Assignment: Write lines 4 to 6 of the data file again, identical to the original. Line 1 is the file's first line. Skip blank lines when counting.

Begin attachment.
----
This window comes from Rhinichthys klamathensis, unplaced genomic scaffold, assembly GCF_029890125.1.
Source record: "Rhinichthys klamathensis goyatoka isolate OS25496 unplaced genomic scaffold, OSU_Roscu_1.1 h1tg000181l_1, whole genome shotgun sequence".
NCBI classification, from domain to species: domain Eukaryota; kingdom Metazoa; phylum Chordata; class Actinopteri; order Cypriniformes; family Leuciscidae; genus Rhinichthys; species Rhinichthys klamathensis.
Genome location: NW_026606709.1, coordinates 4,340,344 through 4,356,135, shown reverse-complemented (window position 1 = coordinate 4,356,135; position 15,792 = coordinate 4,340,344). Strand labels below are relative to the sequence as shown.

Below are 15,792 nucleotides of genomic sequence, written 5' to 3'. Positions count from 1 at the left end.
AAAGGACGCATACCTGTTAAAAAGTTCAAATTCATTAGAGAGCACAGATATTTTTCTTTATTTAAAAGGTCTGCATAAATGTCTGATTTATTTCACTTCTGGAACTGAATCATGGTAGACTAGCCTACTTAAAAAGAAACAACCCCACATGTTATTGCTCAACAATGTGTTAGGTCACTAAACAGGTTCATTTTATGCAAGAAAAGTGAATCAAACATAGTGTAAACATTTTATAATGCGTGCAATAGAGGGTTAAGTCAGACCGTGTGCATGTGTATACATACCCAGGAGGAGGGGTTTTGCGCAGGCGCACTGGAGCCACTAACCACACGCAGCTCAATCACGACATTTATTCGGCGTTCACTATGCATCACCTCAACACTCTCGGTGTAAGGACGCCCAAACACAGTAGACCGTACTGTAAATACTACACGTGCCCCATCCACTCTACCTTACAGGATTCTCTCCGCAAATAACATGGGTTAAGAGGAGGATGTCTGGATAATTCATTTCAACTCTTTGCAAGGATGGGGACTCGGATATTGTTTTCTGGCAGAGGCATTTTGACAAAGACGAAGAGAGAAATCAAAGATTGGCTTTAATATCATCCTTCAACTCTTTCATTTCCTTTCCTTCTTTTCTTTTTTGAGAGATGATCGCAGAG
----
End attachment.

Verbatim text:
Genome location: NW_026606709.1, coordinates 4,340,344 through 4,356,135, shown reverse-complemented (window position 1 = coordinate 4,356,135; position 15,792 = coordinate 4,340,344). Strand labels below are relative to the sequence as shown.

Below are 15,792 nucleotides of genomic sequence, written 5' to 3'. Positions count from 1 at the left end.
AAAGGACGCATACCTGTTAAAAAGTTCAAATTCATTAGAGAGCACAGATATTTTTCTTTATTTAAAAGGTCTGCATAAATGTCTGATTTATTTCACTTCTGGAACTGAATCATGGTAGACTAGCCTACTTAAAAAGAAACAACCCCACATGTTATTGCTCAACAATGTGTTAGGTCACTAAACAGGTTCATTTTATGCAAGAAAAGTGAATCAAACATAGTGTAAACATTTTATAATGCGTGCAATAGAGGGTTAAGTCAGACCGTGTGCATGTGTATACATACCCAGGAGGAGGGGTTTTGCGCAGGCGCACTGGAGCCACTAACCACACGCAGCTCAATCACGACATTTATTCGGCGTTCACTATGCATCACCTCAACACTCTCGGTGTAAGGACGCCCAAACACAGTAGACCGTACTGTAAATACTACACGTGCCCCATCCACTCTACCTTACAGGATTCTCTCCGCAAATAACATGGGTTAAGAGGAGGATGTCTGGATAATTCATTTCAACTCTTTGCAAGGATGGGGACTCGGATATTGTTTTCTGGCAGAGGCATTTTGACAAAGACGAAGAGAGAAATCAAAGATTGGCTTTAATATCATCCTTCAACTCTTTCATTTCCTTTCCTTCTTTTCTTTTTTGAGAGATGATCGCAGAG